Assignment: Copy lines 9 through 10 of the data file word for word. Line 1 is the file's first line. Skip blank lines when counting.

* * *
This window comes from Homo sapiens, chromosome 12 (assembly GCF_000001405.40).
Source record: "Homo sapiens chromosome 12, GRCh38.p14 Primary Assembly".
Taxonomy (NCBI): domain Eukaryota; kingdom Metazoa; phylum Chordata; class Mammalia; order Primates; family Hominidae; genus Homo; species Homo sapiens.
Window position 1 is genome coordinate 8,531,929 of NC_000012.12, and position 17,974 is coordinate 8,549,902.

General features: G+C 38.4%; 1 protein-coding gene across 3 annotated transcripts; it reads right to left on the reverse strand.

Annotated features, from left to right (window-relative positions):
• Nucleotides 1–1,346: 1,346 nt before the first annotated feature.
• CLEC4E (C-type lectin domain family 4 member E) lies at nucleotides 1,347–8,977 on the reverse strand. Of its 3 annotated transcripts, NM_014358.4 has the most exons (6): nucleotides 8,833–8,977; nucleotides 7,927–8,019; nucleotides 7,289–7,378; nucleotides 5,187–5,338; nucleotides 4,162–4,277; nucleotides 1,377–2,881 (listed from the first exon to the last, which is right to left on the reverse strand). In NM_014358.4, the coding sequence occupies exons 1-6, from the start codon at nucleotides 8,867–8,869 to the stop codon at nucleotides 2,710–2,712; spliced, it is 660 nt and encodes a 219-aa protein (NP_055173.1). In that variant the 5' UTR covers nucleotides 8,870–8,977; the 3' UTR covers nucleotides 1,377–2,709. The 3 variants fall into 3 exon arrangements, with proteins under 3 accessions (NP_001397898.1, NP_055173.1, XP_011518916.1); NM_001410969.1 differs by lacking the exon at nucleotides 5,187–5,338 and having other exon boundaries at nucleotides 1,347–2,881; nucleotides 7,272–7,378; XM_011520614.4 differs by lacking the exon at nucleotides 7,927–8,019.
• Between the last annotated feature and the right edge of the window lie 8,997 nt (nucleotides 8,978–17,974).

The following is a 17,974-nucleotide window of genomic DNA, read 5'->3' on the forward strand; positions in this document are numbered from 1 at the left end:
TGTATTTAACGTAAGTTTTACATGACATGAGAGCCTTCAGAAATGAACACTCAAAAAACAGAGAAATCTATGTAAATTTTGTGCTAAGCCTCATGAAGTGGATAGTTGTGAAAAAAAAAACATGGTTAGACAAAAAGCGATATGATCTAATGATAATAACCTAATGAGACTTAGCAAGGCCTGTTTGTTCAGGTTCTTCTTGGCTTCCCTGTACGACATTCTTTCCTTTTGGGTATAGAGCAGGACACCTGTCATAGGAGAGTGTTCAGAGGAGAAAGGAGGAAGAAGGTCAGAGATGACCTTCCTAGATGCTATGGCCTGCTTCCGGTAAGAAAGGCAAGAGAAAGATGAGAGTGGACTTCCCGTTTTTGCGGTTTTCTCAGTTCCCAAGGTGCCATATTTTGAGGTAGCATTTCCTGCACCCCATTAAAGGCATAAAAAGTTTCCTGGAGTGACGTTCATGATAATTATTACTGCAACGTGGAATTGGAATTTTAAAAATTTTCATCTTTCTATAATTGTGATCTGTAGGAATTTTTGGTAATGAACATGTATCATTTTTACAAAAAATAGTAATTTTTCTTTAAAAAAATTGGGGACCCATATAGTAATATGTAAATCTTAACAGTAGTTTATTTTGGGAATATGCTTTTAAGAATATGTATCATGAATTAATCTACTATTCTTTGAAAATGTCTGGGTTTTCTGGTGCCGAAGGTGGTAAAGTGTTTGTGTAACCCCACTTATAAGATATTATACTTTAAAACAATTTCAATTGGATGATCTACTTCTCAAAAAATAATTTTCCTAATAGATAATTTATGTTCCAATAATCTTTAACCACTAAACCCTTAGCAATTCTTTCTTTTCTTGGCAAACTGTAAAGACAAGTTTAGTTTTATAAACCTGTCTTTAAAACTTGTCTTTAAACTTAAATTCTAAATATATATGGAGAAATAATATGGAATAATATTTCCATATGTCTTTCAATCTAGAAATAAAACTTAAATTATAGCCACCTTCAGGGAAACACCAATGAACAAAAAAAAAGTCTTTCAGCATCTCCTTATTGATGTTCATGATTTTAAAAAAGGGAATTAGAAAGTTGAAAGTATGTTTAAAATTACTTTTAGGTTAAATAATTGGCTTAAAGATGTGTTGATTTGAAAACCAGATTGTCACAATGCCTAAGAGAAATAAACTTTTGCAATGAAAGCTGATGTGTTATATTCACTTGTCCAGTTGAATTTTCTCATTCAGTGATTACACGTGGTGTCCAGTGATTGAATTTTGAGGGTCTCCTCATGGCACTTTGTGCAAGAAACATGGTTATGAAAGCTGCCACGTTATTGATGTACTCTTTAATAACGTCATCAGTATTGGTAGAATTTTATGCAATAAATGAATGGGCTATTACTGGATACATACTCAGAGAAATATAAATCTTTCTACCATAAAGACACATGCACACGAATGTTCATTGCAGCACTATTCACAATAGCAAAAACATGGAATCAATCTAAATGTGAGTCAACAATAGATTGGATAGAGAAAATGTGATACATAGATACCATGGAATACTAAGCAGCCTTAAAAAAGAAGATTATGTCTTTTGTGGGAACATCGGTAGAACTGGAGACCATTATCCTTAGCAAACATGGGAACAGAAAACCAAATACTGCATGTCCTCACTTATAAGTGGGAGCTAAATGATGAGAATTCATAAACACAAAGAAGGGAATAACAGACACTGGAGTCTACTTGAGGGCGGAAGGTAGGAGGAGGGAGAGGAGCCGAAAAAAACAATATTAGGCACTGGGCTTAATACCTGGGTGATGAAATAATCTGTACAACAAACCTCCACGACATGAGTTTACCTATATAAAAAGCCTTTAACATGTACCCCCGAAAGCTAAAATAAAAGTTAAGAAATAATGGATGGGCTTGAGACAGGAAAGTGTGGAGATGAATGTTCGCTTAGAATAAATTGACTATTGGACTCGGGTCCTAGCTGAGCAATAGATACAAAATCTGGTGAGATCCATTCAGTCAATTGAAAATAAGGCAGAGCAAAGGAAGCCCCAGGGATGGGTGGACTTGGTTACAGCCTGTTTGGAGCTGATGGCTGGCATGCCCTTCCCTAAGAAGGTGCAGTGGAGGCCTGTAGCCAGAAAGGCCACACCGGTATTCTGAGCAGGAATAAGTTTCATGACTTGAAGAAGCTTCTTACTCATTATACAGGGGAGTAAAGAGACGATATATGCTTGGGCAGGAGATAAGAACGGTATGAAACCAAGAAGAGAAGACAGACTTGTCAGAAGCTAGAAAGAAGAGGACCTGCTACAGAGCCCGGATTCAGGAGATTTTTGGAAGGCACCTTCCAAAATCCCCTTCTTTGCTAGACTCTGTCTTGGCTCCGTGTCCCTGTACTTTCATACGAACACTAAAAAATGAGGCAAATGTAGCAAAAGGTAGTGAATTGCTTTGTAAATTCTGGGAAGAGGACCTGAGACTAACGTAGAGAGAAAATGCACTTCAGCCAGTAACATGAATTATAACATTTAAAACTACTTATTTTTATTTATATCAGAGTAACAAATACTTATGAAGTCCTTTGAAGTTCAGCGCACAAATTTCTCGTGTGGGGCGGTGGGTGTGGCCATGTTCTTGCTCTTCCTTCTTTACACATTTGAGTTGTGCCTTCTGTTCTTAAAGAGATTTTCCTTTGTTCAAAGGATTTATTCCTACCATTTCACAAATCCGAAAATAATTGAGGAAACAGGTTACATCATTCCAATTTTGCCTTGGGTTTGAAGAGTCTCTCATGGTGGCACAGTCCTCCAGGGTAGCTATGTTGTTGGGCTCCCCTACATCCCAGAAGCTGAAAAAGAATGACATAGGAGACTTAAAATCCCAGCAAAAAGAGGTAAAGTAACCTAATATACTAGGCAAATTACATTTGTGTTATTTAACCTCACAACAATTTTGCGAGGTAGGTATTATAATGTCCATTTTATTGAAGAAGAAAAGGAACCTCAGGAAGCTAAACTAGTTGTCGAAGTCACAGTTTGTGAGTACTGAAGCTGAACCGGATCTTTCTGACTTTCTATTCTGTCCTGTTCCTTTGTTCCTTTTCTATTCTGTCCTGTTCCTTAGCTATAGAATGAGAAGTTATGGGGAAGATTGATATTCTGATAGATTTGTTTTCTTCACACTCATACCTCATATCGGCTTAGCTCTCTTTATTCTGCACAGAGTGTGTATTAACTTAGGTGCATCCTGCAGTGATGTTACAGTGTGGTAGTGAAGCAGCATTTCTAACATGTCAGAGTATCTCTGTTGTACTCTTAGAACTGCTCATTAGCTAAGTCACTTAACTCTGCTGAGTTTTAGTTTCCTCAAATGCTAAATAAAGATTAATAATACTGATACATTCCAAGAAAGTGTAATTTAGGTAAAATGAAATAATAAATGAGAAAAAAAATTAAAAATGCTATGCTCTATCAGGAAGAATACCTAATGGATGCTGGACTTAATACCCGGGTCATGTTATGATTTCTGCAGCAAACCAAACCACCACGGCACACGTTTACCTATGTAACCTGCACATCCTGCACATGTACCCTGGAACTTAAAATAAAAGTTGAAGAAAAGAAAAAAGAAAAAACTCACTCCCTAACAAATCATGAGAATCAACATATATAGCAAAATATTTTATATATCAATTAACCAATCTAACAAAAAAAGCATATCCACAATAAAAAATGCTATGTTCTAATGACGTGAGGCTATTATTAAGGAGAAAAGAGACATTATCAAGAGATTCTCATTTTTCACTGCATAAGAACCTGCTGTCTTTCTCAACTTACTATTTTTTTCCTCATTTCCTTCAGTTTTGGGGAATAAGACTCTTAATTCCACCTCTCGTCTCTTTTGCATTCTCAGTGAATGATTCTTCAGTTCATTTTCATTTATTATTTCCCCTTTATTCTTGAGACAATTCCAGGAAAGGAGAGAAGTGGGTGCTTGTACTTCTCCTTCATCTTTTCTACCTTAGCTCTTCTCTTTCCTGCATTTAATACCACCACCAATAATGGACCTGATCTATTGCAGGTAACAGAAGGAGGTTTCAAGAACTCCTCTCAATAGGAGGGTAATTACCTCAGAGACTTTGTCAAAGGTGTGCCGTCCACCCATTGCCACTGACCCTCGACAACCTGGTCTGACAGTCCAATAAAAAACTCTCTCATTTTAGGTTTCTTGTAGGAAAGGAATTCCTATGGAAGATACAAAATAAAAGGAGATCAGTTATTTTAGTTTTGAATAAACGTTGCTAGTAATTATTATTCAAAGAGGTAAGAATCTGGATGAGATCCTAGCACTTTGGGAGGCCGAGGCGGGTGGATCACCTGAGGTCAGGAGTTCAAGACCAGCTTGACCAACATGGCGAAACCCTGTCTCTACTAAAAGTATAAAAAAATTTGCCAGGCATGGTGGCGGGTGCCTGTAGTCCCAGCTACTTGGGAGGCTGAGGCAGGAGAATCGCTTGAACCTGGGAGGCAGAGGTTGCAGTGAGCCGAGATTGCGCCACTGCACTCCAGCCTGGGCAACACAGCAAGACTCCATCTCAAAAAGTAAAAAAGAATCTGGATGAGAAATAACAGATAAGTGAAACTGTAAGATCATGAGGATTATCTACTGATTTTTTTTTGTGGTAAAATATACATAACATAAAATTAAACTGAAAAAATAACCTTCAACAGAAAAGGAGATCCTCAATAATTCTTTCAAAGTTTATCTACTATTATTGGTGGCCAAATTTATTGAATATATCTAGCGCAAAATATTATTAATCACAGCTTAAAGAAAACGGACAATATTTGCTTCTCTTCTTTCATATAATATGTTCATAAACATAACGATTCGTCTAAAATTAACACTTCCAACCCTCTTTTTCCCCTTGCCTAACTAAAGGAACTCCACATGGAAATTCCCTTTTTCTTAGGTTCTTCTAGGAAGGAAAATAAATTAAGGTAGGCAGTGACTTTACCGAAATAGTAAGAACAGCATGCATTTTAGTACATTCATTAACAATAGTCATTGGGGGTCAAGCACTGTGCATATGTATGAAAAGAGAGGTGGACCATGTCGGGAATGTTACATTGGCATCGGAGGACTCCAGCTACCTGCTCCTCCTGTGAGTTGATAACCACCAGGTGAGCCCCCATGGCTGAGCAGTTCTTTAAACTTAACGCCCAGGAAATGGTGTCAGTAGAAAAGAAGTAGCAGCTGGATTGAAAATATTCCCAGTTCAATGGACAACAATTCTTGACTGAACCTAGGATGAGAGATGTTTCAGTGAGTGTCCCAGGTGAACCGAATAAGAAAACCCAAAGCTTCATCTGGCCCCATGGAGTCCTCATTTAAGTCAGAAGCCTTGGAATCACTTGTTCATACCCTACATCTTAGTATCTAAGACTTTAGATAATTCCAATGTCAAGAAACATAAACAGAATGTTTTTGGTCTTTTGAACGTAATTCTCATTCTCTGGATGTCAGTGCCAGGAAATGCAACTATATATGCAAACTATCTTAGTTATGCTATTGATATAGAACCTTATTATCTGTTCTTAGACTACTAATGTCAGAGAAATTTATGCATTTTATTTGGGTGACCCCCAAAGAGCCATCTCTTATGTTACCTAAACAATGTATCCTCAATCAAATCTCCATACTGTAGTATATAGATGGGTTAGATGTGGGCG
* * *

• Between the last annotated feature and the right edge of the window lie 8,997 nt (nucleotides 8,978–17,974).

The following is a 17,974-nucleotide window of genomic DNA, read 5'->3' on the forward strand; positions in this document are numbered from 1 at the left end: